What field are you interested in (and what degree level)?
One of the dirty little secrets of online education is that almost no one finishes their program. Seriously, completion rates are less than 5%. We human beings need to interact with other human beings in order to challenge and push ourselves and learn, and online courses are often the worst version of packaged lecture ever.
If you're just looking for the credential (like you need a degree to get a raise or a job you want), then you can try to skate with an online program. Otherwise, they are very weak, with a lot of charlatans and fakes out there trying to take your money. If you feel that because of your schedule some online work would be really helpful, find a regular university and take some classes in an online or partially online format. Down the road that may change with improving technology, and it's starting to change a bit in terms of some computer science / learning to code things. Right now, though, that's the lay of the land.
Talk to your local University. If you are pursuing a graduate degree at a larger research university, tuition funding (and a job!) are quite possibly available depending on your field, and there are lots of other programs to support non-traditional/returning students.
MBAs can be a reasonable investment, though beware of the programs that are targeted primarily at corporate ladder-climbers. Very expensive, and the questionable ethics will drive you a bit crazy.
In the MBA world there is a lot by way of part-time "Executive MBA" programs and some online options. The professional schools that can do it find that's very lucrative. As you know, I'm in a "pure" academic science discipline.
Lots of need in the sustainable area, but lots of competition (and a lot of quacks, too).
I'd be inclined to look at U. Washington or Western Washington, but I'm way too far from my field to give any real advice I'm afraid. There are programs on sustainability that are taught out of colleges of Natural Resources or Colleges of Sciences as well, but they don't get you the business component. Still worth looking into, because they are more likely to get you a paid graduate assistantship which pays all your tuition, and which you could make work alongside your interpreter work. MBA programs generally don't have graduate assistantships, so you have to pay tuition.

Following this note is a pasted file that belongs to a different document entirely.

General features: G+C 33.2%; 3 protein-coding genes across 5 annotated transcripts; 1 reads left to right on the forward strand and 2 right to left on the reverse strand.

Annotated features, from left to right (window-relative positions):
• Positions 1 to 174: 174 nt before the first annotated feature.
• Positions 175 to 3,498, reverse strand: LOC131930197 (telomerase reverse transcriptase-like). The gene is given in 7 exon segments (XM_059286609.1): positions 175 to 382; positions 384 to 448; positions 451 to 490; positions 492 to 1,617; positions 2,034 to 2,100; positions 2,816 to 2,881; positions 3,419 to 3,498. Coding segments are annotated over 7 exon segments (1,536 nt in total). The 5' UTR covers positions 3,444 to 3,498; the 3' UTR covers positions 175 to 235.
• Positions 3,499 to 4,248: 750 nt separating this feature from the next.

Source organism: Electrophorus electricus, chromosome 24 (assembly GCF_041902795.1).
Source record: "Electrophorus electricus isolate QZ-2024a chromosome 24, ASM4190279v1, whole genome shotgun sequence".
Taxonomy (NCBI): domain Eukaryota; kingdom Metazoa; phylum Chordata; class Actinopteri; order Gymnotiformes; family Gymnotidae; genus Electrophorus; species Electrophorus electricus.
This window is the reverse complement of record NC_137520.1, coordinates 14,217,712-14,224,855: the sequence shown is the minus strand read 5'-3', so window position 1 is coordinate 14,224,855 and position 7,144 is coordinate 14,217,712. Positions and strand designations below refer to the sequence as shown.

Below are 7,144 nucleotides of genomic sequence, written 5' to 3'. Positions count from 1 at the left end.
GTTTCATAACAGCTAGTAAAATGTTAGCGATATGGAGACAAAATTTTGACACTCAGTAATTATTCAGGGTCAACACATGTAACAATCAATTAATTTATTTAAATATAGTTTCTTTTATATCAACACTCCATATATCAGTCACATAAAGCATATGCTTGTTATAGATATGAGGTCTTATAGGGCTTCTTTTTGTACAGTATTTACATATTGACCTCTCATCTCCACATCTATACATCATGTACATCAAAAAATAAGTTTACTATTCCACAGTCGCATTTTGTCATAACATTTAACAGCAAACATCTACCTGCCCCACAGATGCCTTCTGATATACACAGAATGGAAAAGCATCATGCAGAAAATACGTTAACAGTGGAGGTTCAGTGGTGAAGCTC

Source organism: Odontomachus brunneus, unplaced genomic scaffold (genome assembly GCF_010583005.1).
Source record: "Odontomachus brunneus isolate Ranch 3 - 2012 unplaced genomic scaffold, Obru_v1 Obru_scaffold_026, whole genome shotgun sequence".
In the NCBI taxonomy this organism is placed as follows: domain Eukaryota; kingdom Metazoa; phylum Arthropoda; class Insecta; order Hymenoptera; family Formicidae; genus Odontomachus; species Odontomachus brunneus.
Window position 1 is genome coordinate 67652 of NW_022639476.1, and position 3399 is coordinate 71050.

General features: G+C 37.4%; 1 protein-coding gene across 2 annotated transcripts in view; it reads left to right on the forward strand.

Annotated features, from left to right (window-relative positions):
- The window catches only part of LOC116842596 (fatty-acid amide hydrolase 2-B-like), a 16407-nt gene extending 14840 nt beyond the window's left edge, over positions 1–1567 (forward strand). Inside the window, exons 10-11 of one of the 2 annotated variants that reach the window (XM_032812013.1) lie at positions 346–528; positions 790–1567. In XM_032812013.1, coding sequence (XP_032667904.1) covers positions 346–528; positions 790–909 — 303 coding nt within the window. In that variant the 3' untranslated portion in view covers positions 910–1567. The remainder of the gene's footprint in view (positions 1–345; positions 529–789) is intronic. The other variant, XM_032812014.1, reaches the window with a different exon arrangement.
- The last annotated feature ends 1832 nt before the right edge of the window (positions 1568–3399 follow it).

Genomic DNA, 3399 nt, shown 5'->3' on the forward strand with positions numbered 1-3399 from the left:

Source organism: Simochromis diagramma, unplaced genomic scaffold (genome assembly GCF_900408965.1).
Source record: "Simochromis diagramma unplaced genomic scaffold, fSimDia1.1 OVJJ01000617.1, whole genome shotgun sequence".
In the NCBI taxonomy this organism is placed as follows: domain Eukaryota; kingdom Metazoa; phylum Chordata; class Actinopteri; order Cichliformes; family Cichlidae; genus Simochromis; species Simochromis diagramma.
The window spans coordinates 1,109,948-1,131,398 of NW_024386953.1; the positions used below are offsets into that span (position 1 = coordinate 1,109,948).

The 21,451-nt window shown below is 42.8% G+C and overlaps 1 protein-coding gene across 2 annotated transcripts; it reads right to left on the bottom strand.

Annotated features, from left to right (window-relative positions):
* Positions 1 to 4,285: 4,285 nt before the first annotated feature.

It's pretty well known in the field. MOOC completion rates are even lower.
I think right now it's safe to say that while a lot of institutions are playing with the online thing (we certainly are), we really haven't yet figured out how to do it well.
I thnk MIT offered some free robotics courses which at the end of the course you could get credit by paying a fee for the test
I'm not sure it's credit that one's actually paying for (although some courses are good for Continuing Education Credits), but actual proof of passing that you can show an employer. At least that's what I'm aware of for a lot of the MOOC university courses.
Our (U.S.) government has started to look at online universities that are targeting former military who are looking to further their education. Those under scrutiny are shamming the online students with creative financing that ends up substantially padding the online school's bottom line and leaving the applicants holding a considerable bill and little education. And the dropout rates are deplorable. Just a word of warning to be careful.....
I like the idea of MOOCs, especially from top universities like Stanford, Columbia, Yale, Harvard, Purdue, blah blah... there's a definite trend here. You'll only get a certificate on completion, so it's really just for personal advancement, which (as an old man near end-of-career) is all I want, but it's still a bit of documented proof to enthuse someone willing to hire me. Kind of like university extension courses, which I did benefit from decades ago. (I took a Berkeley course in data communications, long before the internet was born.)
I should add... several of my courses have been online, provided by where I'm going to school. I don't think college transcripts even specify whether the course taken was online or not, but in any case, there's no distinction between online and in-class courses in terms of credit towards a certificate or (AA/AS) degree. I'm often able to learn more online and make better grades because it's at my own pace, including the internet at my fingertips to consult other sources any moment I want other or more in depth details for a topic.